Another patent of interest is Japanese Patent No. 59-194874 entitled "Thermal Head Driver" by Mamoru Itou. The driver of that patent strives for a uniform printing density by controlling the spacing between constant pulse width current signals that are applied to heating resistors with the space between the pulses varying in accordance with the temperature of a substrate that forms part of the thermal print head. In this manner, as the temperature of the thermal print head increases the space between successive pulses is also increased due to the fact that less energy is needed to bring the heating elements up to a recording temperature. In a like manner, if the temperature of the head decreases the space between pulses is decreased in order to provide more heating energy to the heating elements.
Another patent of interest is Japanese Patent No. 60-72757 entitled "Thermal Recorder" by Kazushi Nagato. The recorder of that patent attempts to unify the image density in a screen of thermal printing by counting the number of lines from the starting point of printing to control the energized pulse width according to the line count. This technique counteracts the effect of having a cold head when the first lines of the image are being recorded versus having an extremely warm or hot head as the printer approaches the end of the page after having recorded many lines of image data.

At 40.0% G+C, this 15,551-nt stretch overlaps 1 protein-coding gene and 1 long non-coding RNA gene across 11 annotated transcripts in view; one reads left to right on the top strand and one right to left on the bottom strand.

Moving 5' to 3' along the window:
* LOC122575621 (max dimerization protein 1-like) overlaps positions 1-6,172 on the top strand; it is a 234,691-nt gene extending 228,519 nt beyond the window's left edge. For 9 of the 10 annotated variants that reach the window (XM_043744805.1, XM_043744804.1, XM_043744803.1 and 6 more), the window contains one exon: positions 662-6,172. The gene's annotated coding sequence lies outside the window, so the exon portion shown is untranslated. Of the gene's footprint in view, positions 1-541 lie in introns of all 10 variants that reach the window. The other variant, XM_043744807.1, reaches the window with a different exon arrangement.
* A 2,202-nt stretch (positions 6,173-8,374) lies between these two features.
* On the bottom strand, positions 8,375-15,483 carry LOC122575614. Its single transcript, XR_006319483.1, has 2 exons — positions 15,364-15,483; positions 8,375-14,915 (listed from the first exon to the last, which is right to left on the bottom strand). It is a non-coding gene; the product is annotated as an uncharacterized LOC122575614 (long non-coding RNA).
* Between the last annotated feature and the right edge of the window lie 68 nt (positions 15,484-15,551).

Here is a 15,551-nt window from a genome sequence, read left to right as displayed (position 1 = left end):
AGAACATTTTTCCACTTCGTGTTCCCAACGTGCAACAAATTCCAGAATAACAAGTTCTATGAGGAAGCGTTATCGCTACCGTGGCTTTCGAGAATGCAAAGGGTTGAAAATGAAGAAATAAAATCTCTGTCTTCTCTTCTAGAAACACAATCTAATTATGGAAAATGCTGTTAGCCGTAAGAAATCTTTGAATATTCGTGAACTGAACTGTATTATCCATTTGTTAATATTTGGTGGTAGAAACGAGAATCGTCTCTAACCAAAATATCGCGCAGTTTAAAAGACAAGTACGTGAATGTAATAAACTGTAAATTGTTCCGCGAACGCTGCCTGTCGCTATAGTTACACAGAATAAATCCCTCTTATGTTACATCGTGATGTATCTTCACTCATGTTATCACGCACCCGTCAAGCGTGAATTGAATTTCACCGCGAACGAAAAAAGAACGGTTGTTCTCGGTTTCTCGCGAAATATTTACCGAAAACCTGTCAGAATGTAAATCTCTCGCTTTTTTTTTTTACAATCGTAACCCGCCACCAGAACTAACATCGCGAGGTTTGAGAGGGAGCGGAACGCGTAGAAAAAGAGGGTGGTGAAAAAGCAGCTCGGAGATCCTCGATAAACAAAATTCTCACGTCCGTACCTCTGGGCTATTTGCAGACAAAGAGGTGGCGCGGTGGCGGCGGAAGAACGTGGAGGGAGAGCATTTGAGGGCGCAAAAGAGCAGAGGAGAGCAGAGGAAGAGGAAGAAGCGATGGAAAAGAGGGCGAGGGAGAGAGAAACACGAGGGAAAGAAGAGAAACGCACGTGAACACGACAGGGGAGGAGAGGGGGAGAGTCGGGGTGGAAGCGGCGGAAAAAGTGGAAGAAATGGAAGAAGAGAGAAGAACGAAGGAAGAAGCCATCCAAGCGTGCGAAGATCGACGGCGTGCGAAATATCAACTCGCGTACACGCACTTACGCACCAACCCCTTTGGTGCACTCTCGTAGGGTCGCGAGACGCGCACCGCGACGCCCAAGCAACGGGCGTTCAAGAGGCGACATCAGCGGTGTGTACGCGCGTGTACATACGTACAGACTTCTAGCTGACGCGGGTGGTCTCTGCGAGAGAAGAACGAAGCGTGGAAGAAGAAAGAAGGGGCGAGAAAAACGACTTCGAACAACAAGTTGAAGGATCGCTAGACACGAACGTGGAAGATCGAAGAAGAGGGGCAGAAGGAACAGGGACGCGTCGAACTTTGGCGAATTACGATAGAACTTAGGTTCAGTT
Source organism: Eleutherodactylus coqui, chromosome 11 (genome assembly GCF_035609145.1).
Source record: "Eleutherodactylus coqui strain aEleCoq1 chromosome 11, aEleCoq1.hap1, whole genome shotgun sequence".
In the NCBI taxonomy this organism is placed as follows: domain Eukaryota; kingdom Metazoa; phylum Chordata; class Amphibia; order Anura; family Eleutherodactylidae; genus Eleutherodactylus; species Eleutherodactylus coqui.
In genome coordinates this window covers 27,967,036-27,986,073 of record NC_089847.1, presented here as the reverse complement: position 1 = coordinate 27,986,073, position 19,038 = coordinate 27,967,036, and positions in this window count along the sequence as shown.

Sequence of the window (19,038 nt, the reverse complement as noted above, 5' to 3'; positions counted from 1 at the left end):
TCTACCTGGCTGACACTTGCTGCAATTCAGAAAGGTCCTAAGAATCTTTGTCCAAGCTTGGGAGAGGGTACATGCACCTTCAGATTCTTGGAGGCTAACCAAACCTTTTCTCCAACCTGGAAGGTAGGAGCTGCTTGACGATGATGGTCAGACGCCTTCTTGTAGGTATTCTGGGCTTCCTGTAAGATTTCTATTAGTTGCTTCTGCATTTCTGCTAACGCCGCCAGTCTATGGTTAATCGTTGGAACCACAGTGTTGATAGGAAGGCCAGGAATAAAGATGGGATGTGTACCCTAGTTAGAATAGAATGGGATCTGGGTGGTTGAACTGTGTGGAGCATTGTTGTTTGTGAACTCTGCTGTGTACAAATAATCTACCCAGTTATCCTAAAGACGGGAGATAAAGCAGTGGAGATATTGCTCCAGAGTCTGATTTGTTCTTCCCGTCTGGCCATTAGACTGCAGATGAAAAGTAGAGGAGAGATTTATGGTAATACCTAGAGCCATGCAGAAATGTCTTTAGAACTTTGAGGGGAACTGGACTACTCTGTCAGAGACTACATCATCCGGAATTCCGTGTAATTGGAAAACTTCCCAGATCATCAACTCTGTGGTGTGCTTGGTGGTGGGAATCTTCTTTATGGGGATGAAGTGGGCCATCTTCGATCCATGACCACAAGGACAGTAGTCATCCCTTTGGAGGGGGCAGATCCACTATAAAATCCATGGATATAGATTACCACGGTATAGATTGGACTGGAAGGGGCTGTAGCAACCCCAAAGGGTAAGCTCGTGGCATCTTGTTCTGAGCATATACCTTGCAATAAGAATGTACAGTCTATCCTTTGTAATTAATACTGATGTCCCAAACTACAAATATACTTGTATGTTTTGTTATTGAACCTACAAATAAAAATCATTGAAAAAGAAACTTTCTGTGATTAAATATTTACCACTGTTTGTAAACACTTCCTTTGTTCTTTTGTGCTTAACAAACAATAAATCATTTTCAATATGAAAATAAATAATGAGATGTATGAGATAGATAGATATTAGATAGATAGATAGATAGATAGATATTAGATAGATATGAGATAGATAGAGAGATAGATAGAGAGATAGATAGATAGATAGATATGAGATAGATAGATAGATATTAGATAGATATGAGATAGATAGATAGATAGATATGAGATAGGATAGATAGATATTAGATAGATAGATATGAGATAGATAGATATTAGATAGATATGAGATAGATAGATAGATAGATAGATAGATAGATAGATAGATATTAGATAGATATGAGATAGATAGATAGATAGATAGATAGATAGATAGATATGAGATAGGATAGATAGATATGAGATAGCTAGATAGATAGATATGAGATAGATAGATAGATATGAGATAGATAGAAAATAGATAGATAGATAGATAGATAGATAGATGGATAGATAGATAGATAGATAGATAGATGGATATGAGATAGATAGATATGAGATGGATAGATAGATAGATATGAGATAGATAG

Another patent of interest is Japanese Patent No. 60-90780 entitled "Thermal Printer" by Nobuaki Aoki. In that patent, printing pulses are controlled as a function of the number of pieces of data printed and the period of time corresponding to the printing. The system of that patent more specifically counts data for controlling the printing pulses during the printing of one piece of data and a timer counts the period of time elapsed between the end of printing of a first document and the start of printing for a subsequent document. The duration of time between printings is related to the cooling effect that will occur in a thermal print head from a start position corresponding to the count of dots existing for the previous printed page. This cooling will of course, if left uncompensated, cause a variance in the print density at the start of printing of the next document or image in the sequence.
From the foregoing it can be seen that control of the density of print by thermal printers is a problem that has been approached in a number of ways with the desired result being a uniform density down a printed page of data. The present invention is directed towards a solution to that problem.